The Role of Stormwater Research in BMP Design − Pathogens and Regulatory Demands
World Water and Environmental Resources Congress , 2005
Struck, S.D., Borst, M., Selvakumar, A.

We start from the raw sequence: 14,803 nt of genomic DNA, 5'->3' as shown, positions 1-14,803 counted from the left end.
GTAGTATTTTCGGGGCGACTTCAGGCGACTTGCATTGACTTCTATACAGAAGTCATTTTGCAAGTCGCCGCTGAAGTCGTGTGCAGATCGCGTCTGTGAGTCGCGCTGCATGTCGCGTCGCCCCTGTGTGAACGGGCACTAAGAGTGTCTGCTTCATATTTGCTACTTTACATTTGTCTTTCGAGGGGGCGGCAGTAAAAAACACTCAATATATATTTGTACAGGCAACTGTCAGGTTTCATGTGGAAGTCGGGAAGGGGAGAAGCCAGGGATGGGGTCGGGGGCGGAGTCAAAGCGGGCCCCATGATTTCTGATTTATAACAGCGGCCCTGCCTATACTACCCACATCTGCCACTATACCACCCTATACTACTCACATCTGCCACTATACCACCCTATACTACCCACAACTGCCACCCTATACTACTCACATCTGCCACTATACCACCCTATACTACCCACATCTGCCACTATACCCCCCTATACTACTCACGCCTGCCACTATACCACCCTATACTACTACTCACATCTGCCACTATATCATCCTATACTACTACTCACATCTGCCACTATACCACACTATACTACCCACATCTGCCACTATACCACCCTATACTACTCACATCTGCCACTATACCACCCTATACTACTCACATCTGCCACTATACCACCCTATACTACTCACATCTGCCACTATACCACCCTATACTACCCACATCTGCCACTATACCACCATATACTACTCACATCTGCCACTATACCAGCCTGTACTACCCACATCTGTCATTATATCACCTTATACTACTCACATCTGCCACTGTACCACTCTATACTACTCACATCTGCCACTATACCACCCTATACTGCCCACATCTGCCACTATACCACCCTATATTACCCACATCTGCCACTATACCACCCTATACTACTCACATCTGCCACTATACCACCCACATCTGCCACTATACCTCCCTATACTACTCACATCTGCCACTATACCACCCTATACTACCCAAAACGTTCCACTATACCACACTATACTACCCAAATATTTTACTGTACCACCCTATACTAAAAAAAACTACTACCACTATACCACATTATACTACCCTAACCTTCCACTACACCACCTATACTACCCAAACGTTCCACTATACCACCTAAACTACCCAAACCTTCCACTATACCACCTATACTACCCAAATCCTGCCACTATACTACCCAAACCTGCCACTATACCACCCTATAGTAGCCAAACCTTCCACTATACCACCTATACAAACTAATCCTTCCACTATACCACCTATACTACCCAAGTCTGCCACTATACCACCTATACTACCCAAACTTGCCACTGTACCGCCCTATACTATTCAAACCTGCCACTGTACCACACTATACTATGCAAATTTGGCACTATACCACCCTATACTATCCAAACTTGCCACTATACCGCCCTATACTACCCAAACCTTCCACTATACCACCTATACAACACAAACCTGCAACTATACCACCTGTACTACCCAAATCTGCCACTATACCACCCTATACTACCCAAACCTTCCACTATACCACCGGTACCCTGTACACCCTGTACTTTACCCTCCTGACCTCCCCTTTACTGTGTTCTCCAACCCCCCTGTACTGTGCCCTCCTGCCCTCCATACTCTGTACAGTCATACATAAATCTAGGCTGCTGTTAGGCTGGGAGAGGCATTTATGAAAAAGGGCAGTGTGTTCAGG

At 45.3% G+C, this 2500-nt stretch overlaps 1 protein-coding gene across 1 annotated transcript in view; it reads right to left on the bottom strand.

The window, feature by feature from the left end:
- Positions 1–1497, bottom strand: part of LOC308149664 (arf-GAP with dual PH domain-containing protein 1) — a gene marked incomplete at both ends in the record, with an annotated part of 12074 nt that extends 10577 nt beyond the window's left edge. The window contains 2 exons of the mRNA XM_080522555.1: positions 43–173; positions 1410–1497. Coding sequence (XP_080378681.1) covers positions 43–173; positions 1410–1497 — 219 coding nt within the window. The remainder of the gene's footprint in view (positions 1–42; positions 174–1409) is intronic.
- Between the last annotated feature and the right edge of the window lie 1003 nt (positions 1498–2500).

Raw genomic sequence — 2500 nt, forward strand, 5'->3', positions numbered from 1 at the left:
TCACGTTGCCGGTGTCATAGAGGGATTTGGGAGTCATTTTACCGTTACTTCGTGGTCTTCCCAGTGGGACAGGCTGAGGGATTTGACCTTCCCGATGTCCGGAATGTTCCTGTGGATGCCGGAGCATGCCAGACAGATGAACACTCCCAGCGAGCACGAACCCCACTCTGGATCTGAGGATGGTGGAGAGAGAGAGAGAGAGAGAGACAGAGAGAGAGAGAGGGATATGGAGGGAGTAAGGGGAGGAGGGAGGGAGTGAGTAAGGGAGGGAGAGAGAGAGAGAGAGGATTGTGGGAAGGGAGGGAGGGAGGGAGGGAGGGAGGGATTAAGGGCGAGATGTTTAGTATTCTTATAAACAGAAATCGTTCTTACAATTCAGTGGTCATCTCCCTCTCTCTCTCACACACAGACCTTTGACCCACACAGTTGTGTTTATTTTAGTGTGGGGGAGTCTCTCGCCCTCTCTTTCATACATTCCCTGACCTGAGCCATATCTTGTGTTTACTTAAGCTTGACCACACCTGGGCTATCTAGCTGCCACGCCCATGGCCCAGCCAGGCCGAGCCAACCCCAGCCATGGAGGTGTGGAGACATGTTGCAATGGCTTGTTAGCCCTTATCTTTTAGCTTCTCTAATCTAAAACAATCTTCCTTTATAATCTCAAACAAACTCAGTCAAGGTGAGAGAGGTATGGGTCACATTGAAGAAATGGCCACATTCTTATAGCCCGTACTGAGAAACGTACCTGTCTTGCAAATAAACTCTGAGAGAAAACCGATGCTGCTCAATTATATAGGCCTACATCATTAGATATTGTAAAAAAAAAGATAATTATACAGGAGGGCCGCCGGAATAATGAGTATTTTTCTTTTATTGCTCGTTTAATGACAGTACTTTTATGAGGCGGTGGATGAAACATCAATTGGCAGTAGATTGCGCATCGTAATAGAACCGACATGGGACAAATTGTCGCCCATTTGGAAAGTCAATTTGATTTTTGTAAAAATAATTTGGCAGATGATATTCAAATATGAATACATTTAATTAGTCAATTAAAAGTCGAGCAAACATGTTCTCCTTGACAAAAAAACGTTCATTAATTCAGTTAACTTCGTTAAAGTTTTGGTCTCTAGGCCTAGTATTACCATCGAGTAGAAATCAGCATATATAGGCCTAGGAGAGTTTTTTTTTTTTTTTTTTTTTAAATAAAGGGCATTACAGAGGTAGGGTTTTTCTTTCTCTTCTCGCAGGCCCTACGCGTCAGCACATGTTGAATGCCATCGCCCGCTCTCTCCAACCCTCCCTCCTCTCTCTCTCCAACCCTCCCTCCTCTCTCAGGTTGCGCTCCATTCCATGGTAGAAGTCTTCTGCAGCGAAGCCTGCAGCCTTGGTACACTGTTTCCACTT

The U.S. Environmental Protection Agency strives to protect human health, ensure the safety of drinking and recreational waters, support economic and recreational activities, and provide healthy habitat for fish, plants, and wildlife. To accomplish these objectives, the Agency emphasizes restoring and maintaining our oceans, watersheds, and their aquatic ecosystems. Urbanization results in more impervious areas that cause larger quantities of stormwater runoff. This runoff can contribute significant amounts of pollutants (e.g., litter, oils, microorganisms, sediments, nutrients, organic matter, and heavy metals) to receiving waters. To improve water quality in urban and suburban areas, watershed managers often incorporate structural best management practices (BMPs) to remove or reduce pollutants contained in stormwater runoff. In this project, constructed wetlands and retention ponds were evaluated for reducing microbial concentrations from urban stormwater runoff. Several studies have looked at the capabilities of these BMPs to reduce pollutant concentrations and loadings. Few studies, however, have focused on the internal mechanisms occurring in these BMPs and fewer yet on using these BMPs for treating microbial pollutants. Preliminary results indicate both types of BMPs can lower microbial concentrations from urban stormwater runoff. Retention ponds had greater removal rates for enterococci and E. coli in June and September sampling events. However, further reduction may be limited by irreducible concentrations contained in the urban stormwater runoff and/or the sediments entering into or existing within the BMPs. The disparity in results may be due to light, temperature, and predation differences between the two treatments.